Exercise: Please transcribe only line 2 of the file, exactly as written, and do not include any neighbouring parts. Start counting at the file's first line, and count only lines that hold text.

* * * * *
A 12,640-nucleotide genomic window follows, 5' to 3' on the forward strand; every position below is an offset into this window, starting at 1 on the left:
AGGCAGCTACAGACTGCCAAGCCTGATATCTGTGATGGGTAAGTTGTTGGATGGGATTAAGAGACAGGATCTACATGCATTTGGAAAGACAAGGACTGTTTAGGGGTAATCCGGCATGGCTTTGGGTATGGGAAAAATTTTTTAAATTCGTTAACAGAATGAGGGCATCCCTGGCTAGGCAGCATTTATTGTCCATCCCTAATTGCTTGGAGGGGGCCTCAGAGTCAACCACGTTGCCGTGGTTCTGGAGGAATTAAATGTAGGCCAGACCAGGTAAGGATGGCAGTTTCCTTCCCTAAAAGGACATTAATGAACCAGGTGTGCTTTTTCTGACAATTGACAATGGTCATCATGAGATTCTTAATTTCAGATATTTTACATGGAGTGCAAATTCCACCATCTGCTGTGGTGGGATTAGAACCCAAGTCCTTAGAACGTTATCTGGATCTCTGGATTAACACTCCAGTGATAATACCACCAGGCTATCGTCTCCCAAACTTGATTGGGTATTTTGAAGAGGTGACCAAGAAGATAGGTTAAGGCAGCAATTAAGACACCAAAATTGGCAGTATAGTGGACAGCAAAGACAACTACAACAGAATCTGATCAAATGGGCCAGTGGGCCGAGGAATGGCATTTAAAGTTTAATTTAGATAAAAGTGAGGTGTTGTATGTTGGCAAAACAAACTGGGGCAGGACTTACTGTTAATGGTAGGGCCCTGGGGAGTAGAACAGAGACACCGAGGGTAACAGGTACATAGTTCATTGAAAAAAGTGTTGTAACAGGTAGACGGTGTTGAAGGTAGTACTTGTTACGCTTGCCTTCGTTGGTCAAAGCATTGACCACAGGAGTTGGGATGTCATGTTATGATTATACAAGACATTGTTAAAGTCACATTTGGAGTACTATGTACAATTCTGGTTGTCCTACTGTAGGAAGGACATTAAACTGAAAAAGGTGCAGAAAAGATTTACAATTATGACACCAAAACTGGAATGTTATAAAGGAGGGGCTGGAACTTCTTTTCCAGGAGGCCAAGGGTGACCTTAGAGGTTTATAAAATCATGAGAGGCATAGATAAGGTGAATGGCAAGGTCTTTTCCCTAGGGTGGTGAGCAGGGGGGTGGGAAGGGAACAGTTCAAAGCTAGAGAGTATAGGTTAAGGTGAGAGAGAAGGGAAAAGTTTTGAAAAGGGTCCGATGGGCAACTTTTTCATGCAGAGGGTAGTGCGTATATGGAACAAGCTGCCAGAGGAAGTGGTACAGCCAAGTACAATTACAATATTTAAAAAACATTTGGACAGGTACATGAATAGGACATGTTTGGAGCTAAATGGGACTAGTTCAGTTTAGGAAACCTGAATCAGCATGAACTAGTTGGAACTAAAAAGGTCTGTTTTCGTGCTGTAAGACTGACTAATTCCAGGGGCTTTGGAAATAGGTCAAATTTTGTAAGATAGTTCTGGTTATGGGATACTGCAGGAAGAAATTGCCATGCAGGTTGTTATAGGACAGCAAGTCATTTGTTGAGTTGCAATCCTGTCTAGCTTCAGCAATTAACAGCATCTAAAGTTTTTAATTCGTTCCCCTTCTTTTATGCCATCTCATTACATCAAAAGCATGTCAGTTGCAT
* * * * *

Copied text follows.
AGGCAGCTACAGACTGCCAAGCCTGATATCTGTGATGGGTAAGTTGTTGGATGGGATTAAGAGACAGGATCTACATGCATTTGGAAAGACAAGGACTGTTTAGGGGTAATCCGGCATGGCTTTGGGTATGGGAAAAATTTTTTAAATTCGTTAACAGAATGAGGGCATCCCTGGCTAGGCAGCATTTATTGTCCATCCCTAATTGCTTGGAGGGGGCCTCAGAGTCAACCACGTTGCCGTGGTTCTGGAGGAATTAAATGTAGGCCAGACCAGGTAAGGATGGCAGTTTCCTTCCCTAAAAGGACATTAATGAACCAGGTGTGCTTTTTCTGACAATTGACAATGGTCATCATGAGATTCTTAATTTCAGATATTTTACATGGAGTGCAAATTCCACCATCTGCTGTGGTGGGATTAGAACCCAAGTCCTTAGAACGTTATCTGGATCTCTGGATTAACACTCCAGTGATAATACCACCAGGCTATCGTCTCCCAAACTTGATTGGGTATTTTGAAGAGGTGACCAAGAAGATAGGTTAAGGCAGCAATTAAGACACCAAAATTGGCAGTATAGTGGACAGCAAAGACAACTACAACAGAATCTGATCAAATGGGCCAGTGGGCCGAGGAATGGCATTTAAAGTTTAATTTAGATAAAAGTGAGGTGTTGTATGTTGGCAAAACAAACTGGGGCAGGACTTACTGTTAATGGTAGGGCCCTGGGGAGTAGAACAGAGACACCGAGGGTAACAGGTACATAGTTCATTGAAAAAAGTGTTGTAACAGGTAGACGGTGTTGAAGGTAGTACTTGTTACGCTTGCCTTCGTTGGTCAAAGCATTGACCACAGGAGTTGGGATGTCATGTTATGATTATACAAGACATTGTTAAAGTCACATTTGGAGTACTATGTACAATTCTGGTTGTCCTACTGTAGGAAGGACATTAAACTGAAAAAGGTGCAGAAAAGATTTACAATTATGACACCAAAACTGGAATGTTATAAAGGAGGGGCTGGAACTTCTTTTCCAGGAGGCCAAGGGTGACCTTAGAGGTTTATAAAATCATGAGAGGCATAGATAAGGTGAATGGCAAGGTCTTTTCCCTAGGGTGGTGAGCAGGGGGGTGGGAAGGGAACAGTTCAAAGCTAGAGAGTATAGGTTAAGGTGAGAGAGAAGGGAAAAGTTTTGAAAAGGGTCCGATGGGCAACTTTTTCATGCAGAGGGTAGTGCGTATATGGAACAAGCTGCCAGAGGAAGTGGTACAGCCAAGTACAATTACAATATTTAAAAAACATTTGGACAGGTACATGAATAGGACATGTTTGGAGCTAAATGGGACTAGTTCAGTTTAGGAAACCTGAATCAGCATGAACTAGTTGGAACTAAAAAGGTCTGTTTTCGTGCTGTAAGACTGACTAATTCCAGGGGCTTTGGAAATAGGTCAAATTTTGTAAGATAGTTCTGGTTATGGGATACTGCAGGAAGAAATTGCCATGCAGGTTGTTATAGGACAGCAAGTCATTTGTTGAGTTGCAATCCTGTCTAGCTTCAGCAATTAACAGCATCTAAAGTTTTTAATTCGTTCCCCTTCTTTTATGCCATCTCATTACATCAAAAGCATGTCAGTTGCAT